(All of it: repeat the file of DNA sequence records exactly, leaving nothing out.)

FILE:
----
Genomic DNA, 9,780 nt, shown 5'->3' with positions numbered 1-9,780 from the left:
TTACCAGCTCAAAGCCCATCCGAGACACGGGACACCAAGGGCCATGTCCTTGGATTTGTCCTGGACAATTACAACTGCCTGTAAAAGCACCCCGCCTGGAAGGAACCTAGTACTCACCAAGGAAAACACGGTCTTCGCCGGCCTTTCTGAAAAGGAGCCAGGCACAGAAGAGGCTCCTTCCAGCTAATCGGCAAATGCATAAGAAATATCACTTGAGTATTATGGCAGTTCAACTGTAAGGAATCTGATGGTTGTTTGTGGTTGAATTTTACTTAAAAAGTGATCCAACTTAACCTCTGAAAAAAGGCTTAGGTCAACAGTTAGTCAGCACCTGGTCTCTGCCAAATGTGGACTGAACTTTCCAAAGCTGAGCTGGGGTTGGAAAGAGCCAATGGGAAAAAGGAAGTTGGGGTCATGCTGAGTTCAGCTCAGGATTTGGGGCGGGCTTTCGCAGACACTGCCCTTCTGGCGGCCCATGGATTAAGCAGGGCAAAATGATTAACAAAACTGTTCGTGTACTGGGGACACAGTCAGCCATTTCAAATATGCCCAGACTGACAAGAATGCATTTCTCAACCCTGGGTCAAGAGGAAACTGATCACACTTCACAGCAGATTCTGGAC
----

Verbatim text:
Genomic DNA, 9,780 nt, shown 5'->3' with positions numbered 1-9,780 from the left:
TTACCAGCTCAAAGCCCATCCGAGACACGGGACACCAAGGGCCATGTCCTTGGATTTGTCCTGGACAATTACAACTGCCTGTAAAAGCACCCCGCCTGGAAGGAACCTAGTACTCACCAAGGAAAACACGGTCTTCGCCGGCCTTTCTGAAAAGGAGCCAGGCACAGAAGAGGCTCCTTCCAGCTAATCGGCAAATGCATAAGAAATATCACTTGAGTATTATGGCAGTTCAACTGTAAGGAATCTGATGGTTGTTTGTGGTTGAATTTTACTTAAAAAGTGATCCAACTTAACCTCTGAAAAAAGGCTTAGGTCAACAGTTAGTCAGCACCTGGTCTCTGCCAAATGTGGACTGAACTTTCCAAAGCTGAGCTGGGGTTGGAAAGAGCCAATGGGAAAAAGGAAGTTGGGGTCATGCTGAGTTCAGCTCAGGATTTGGGGCGGGCTTTCGCAGACACTGCCCTTCTGGCGGCCCATGGATTAAGCAGGGCAAAATGATTAACAAAACTGTTCGTGTACTGGGGACACAGTCAGCCATTTCAAATATGCCCAGACTGACAAGAATGCATTTCTCAACCCTGGGTCAAGAGGAAACTGATCACACTTCACAGCAGATTCTGGAC